If at all possible, you want the Opening to weave seamlessly into the main purpose of the session. Selecting the right activity and carrying it out with the appropriate energetic invitation is an art form.

Generally this is about one of three things:
1. Logistics (we will break for lunch late today, so snack accordingly; there's a purple Taurus in the parking lot with its lights on; has anyone seen my green pen?);

2. Reminders of expectations (please fill out your evaluation forms before leaving today; keep in mind all we've learned about the new economic paradigm when listening to this evening's presentation); or

3. Opportunities (there will be a conference on health and wellness in town two weeks from now—details are posted on the bulletin board; I'm willing to give back rubs to anyone on break; I'm inviting everyone over for drinks after class tonight).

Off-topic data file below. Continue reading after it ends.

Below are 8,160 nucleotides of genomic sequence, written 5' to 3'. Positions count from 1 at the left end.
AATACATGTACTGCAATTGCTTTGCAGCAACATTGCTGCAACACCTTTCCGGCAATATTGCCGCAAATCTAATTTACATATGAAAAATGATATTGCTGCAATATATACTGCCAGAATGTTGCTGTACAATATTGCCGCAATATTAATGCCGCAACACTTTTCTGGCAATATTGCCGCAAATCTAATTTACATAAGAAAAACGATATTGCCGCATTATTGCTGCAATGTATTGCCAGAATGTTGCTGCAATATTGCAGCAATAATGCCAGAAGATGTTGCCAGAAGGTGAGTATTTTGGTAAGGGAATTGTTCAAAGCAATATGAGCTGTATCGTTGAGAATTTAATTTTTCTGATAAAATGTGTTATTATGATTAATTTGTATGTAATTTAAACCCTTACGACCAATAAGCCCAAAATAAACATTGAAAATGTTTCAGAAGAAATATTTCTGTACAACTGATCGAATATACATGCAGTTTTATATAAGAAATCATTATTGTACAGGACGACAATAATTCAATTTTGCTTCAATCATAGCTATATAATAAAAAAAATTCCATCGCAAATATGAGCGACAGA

Sometimes there will be no announcements, but don't be surprised when there are. Some groups prefer that all announcement be funneled through a single speaker, so that you'll have an idea ahead about how much time to allot and can count on their being presented clearly and concisely. Some create a designated space on the wall and ask that announcements be posted there instead of being offered aloud.

Review of agenda
It often helps groups get grounded if you spend a minute briefly outlining the schedule for the day—even if it's already posted on the wall or they have a handout with that information. Obviously this is important if there are changes to what has previously been announced. If for some reason you expect resistance or controversy about the proposed agenda, you should allow appropriate time to handle that without feeling rushed.